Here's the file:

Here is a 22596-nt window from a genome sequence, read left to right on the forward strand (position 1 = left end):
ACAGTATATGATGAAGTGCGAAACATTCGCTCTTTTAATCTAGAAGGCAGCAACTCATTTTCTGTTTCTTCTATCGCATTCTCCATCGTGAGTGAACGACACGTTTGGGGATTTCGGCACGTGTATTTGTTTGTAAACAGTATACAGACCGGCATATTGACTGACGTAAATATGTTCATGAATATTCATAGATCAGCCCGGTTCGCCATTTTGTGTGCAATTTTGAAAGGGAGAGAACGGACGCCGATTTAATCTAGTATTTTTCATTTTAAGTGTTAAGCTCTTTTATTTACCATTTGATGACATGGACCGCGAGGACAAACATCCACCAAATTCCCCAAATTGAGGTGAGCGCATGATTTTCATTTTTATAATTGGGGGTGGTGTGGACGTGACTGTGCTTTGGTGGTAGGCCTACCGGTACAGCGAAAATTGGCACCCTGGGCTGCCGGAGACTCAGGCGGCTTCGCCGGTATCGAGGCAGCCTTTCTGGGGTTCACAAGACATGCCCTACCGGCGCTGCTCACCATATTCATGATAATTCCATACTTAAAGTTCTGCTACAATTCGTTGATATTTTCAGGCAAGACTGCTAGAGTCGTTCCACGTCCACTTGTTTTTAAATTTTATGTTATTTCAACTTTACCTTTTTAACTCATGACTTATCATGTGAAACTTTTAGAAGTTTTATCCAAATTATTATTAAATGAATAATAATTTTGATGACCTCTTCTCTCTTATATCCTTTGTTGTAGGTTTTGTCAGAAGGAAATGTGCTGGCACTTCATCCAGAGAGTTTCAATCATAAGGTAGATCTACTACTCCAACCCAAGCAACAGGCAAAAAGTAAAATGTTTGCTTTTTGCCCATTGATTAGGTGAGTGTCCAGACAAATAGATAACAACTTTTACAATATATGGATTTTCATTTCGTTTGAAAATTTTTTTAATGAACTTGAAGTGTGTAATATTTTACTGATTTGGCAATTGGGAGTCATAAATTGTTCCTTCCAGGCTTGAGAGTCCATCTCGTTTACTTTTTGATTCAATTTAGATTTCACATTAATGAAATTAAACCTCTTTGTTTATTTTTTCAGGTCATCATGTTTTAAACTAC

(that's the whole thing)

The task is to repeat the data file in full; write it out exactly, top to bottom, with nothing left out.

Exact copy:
Here is a 22596-nt window from a genome sequence, read left to right on the forward strand (position 1 = left end):
ACAGTATATGATGAAGTGCGAAACATTCGCTCTTTTAATCTAGAAGGCAGCAACTCATTTTCTGTTTCTTCTATCGCATTCTCCATCGTGAGTGAACGACACGTTTGGGGATTTCGGCACGTGTATTTGTTTGTAAACAGTATACAGACCGGCATATTGACTGACGTAAATATGTTCATGAATATTCATAGATCAGCCCGGTTCGCCATTTTGTGTGCAATTTTGAAAGGGAGAGAACGGACGCCGATTTAATCTAGTATTTTTCATTTTAAGTGTTAAGCTCTTTTATTTACCATTTGATGACATGGACCGCGAGGACAAACATCCACCAAATTCCCCAAATTGAGGTGAGCGCATGATTTTCATTTTTATAATTGGGGGTGGTGTGGACGTGACTGTGCTTTGGTGGTAGGCCTACCGGTACAGCGAAAATTGGCACCCTGGGCTGCCGGAGACTCAGGCGGCTTCGCCGGTATCGAGGCAGCCTTTCTGGGGTTCACAAGACATGCCCTACCGGCGCTGCTCACCATATTCATGATAATTCCATACTTAAAGTTCTGCTACAATTCGTTGATATTTTCAGGCAAGACTGCTAGAGTCGTTCCACGTCCACTTGTTTTTAAATTTTATGTTATTTCAACTTTACCTTTTTAACTCATGACTTATCATGTGAAACTTTTAGAAGTTTTATCCAAATTATTATTAAATGAATAATAATTTTGATGACCTCTTCTCTCTTATATCCTTTGTTGTAGGTTTTGTCAGAAGGAAATGTGCTGGCACTTCATCCAGAGAGTTTCAATCATAAGGTAGATCTACTACTCCAACCCAAGCAACAGGCAAAAAGTAAAATGTTTGCTTTTTGCCCATTGATTAGGTGAGTGTCCAGACAAATAGATAACAACTTTTACAATATATGGATTTTCATTTCGTTTGAAAATTTTTTTAATGAACTTGAAGTGTGTAATATTTTACTGATTTGGCAATTGGGAGTCATAAATTGTTCCTTCCAGGCTTGAGAGTCCATCTCGTTTACTTTTTGATTCAATTTAGATTTCACATTAATGAAATTAAACCTCTTTGTTTATTTTTTCAGGTCATCATGTTTTAAACTAC